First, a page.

Why We Get Confused and How to Deal With It

In 2003, I passed an additional loan for my high school business law course. I perfectly intertwined what was essentially the story of Harry Potter and the Sorcerer’s Stone with a fascinating element of contract law. It was somewhere around 40 pages. You can guess what happened next.

This post originally appeared on the Crew blog .

A few weeks after I passed the project, my teacher took me aside before class, presumably to tell me what a genius I am. He began to speak very slowly, “Andrea … I don’t know. It was the strangest, strangest thing I’ve ever read in my life … I mean, I’ve read some pretty weird stuff, but this … ”His voice trailed off. “H-ha-Harry Potter?” I whispered.

Obviously, he had never read Harry Potter and was both very embarrassed and a little scared. My embarrassment was complete.

Everyone knows the feeling of embarrassment, many of us combine this feeling with reddening of the face and neck. As someone who is very easily embarrassed, I wanted to find out why we are embarrassed and if we can do something to prevent it.

Confusion is a reaction of fear

Embarrassment is an emotion of shyness, caused by a mismatch between how we feel we should react or act in public and how we actually react or act. We are more likely to get embarrassed when we think we are not meeting the demands of society, or when we receive unwanted attention . Context also matters, for example, you won’t feel embarrassed if you stumble in your own home and go outside, and that’s another story.

Why do some people turn red?

This is governed by the omnipotent fight-or-flight response. Our minds view embarrassment as a threat, just like our bodies. A unique feature of the veins in your face and neck is that they are able to respond to social threats . When we do something uncomfortable, these veins dilate thanks to the chemical transporter, adenylyl cyclase . This transmitter allows adrenaline to pump fresh blood and oxygen throughout the body (including the face and neck). While embarrassment isn’t the only reason our face turns red (it can also be caused by feelings of guilt, shyness, or shame), it’s a big part of it.

People can make it worse

You have probably contacted such people. As soon as your face starts to blush, they feel the need to tell you that your face is really blushing. As if you didn’t know. Research also shows that when people tell you that your face is blushing (even if it isn’t), you will start to blush. When people tell us that we are blushing, we hear: “I judge you negatively.” At least this is what weassume . According to research published in Behavior Research and Therapy :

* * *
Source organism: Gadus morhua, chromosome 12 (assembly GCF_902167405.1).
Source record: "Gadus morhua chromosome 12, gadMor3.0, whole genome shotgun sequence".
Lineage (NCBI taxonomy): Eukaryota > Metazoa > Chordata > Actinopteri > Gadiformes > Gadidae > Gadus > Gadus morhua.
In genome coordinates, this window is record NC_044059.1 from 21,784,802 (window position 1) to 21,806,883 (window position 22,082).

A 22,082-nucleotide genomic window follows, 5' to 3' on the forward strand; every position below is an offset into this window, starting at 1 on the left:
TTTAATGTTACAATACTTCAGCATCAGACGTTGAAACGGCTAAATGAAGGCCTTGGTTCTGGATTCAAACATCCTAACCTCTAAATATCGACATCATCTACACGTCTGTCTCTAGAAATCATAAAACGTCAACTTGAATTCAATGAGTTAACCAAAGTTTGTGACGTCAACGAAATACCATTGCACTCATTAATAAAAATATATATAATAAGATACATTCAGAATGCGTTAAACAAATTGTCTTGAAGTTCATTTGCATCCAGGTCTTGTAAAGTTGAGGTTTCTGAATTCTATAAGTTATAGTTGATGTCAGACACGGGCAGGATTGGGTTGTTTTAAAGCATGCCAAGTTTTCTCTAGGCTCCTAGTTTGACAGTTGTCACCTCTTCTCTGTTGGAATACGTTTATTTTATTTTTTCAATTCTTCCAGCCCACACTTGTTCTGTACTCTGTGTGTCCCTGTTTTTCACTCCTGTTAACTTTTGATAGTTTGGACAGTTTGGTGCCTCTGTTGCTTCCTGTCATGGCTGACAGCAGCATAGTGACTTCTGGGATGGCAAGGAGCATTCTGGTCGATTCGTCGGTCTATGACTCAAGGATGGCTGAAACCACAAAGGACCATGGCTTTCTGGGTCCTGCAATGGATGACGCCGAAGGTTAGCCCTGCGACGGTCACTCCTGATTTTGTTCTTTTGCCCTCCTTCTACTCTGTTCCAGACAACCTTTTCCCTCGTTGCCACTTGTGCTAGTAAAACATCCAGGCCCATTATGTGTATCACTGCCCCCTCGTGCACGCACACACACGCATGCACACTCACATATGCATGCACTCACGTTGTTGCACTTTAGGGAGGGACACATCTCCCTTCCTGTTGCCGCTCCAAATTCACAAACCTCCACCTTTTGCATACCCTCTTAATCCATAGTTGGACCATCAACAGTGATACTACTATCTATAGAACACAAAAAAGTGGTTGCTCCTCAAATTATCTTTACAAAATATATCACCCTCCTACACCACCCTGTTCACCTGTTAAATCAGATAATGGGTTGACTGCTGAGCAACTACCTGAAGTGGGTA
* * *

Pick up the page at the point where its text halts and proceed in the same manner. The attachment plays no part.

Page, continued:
“The belief that someone is blushing creates negative beliefs about the judgment of others and can even intensify the blushing reaction itself.”

Researchers have also found that our fear of blushing in front of others, or their admission that we blush, can cause us to change our behavior in ways that lead to worse judgment on the part of others. People evaluate us negatively not because of our redness, but because of how we change our response. After all, this is a kind of self-fulfilling prophecy.

One study looked at the effect of gazing on facial flushing, and what they found surprised me in earnest. When people sang in front of a group of people (an embarrassing task), their faces turned red wherever most people looked. By studying where the blood flow goes, the researchers determined that simple gaze can cause an ipsilateral (i.e., affecting the same side of the body) increase in blood flow to the face. What came of all this? If you do something that confuses you and people look at you, you are more likely to blush. That is why I personally always sat in front of the class, never knew who was staring at me or not.

Can you prevent this?

Except for an operation that cuts the nerves that make your face turn red, no. The redness is determined by our sympathetic nervous system and we cannot control it. This happens without conscious thought or effort. However, you can aim for a healthy perspective.

The embarrassment response is influenced by the negative assessments that we assume people will about us if we are wrong. People tend to overestimate how negative people will relate to us, we get trapped in our own head and lose sight of how small people actually pay attention to us. Therapy can help restore a healthier perspective on how little people actually judge us.